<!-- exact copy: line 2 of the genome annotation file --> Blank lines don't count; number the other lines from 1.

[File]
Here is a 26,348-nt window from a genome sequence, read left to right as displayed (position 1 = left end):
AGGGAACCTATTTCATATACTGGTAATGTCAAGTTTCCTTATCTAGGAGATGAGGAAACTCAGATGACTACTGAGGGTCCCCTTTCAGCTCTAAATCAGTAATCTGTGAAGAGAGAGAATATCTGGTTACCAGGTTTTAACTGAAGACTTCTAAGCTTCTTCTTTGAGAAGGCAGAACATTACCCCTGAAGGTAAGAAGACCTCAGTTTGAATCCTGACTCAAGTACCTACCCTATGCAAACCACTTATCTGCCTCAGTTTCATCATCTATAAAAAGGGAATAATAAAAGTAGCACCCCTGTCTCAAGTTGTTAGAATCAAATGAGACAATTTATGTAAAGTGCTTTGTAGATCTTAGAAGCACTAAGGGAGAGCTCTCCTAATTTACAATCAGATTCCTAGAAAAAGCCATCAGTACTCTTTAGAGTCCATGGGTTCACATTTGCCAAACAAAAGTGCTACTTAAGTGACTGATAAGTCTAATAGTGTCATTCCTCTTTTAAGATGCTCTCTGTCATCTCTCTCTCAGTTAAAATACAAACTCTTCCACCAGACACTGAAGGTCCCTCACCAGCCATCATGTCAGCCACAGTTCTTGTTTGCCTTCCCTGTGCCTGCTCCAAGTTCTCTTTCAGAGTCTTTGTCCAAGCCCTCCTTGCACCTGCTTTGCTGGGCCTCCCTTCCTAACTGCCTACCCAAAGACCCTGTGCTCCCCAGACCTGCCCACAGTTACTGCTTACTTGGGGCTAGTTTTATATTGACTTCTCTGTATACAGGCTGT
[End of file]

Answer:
AGGGAACCTATTTCATATACTGGTAATGTCAAGTTTCCTTATCTAGGAGATGAGGAAACTCAGATGACTACTGAGGGTCCCCTTTCAGCTCTAAATCAGTAATCTGTGAAGAGAGAGAATATCTGGTTACCAGGTTTTAACTGAAGACTTCTAAGCTTCTTCTTTGAGAAGGCAGAACATTACCCCTGAAGGTAAGAAGACCTCAGTTTGAATCCTGACTCAAGTACCTACCCTATGCAAACCACTTATCTGCCTCAGTTTCATCATCTATAAAAAGGGAATAATAAAAGTAGCACCCCTGTCTCAAGTTGTTAGAATCAAATGAGACAATTTATGTAAAGTGCTTTGTAGATCTTAGAAGCACTAAGGGAGAGCTCTCCTAATTTACAATCAGATTCCTAGAAAAAGCCATCAGTACTCTTTAGAGTCCATGGGTTCACATTTGCCAAACAAAAGTGCTACTTAAGTGACTGATAAGTCTAATAGTGTCATTCCTCTTTTAAGATGCTCTCTGTCATCTCTCTCTCAGTTAAAATACAAACTCTTCCACCAGACACTGAAGGTCCCTCACCAGCCATCATGTCAGCCACAGTTCTTGTTTGCCTTCCCTGTGCCTGCTCCAAGTTCTCTTTCAGAGTCTTTGTCCAAGCCCTCCTTGCACCTGCTTTGCTGGGCCTCCCTTCCTAACTGCCTACCCAAAGACCCTGTGCTCCCCAGACCTGCCCACAGTTACTGCTTACTTGGGGCTAGTTTTATATTGACTTCTCTGTATACAGGCTGT